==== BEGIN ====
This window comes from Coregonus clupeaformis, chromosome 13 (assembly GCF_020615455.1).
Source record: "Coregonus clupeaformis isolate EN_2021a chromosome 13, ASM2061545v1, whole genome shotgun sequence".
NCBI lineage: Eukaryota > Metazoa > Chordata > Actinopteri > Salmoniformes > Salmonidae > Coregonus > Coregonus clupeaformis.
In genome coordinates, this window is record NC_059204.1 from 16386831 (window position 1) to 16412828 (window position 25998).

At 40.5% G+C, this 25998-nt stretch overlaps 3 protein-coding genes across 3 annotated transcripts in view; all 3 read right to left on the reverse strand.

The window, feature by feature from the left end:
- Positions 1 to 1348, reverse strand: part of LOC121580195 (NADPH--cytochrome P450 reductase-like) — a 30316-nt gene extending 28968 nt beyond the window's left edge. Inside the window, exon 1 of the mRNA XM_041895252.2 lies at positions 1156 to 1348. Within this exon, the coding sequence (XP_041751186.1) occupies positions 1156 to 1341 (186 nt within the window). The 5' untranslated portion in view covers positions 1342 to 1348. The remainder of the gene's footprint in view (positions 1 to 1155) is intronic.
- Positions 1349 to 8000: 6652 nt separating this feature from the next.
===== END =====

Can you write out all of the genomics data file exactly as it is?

This window comes from Coregonus clupeaformis, chromosome 13 (assembly GCF_020615455.1).
Source record: "Coregonus clupeaformis isolate EN_2021a chromosome 13, ASM2061545v1, whole genome shotgun sequence".
NCBI lineage: Eukaryota > Metazoa > Chordata > Actinopteri > Salmoniformes > Salmonidae > Coregonus > Coregonus clupeaformis.
In genome coordinates, this window is record NC_059204.1 from 16386831 (window position 1) to 16412828 (window position 25998).

At 40.5% G+C, this 25998-nt stretch overlaps 3 protein-coding genes across 3 annotated transcripts in view; all 3 read right to left on the reverse strand.

The window, feature by feature from the left end:
- Positions 1 to 1348, reverse strand: part of LOC121580195 (NADPH--cytochrome P450 reductase-like) — a 30316-nt gene extending 28968 nt beyond the window's left edge. Inside the window, exon 1 of the mRNA XM_041895252.2 lies at positions 1156 to 1348. Within this exon, the coding sequence (XP_041751186.1) occupies positions 1156 to 1341 (186 nt within the window). The 5' untranslated portion in view covers positions 1342 to 1348. The remainder of the gene's footprint in view (positions 1 to 1155) is intronic.
- Positions 1349 to 8000: 6652 nt separating this feature from the next.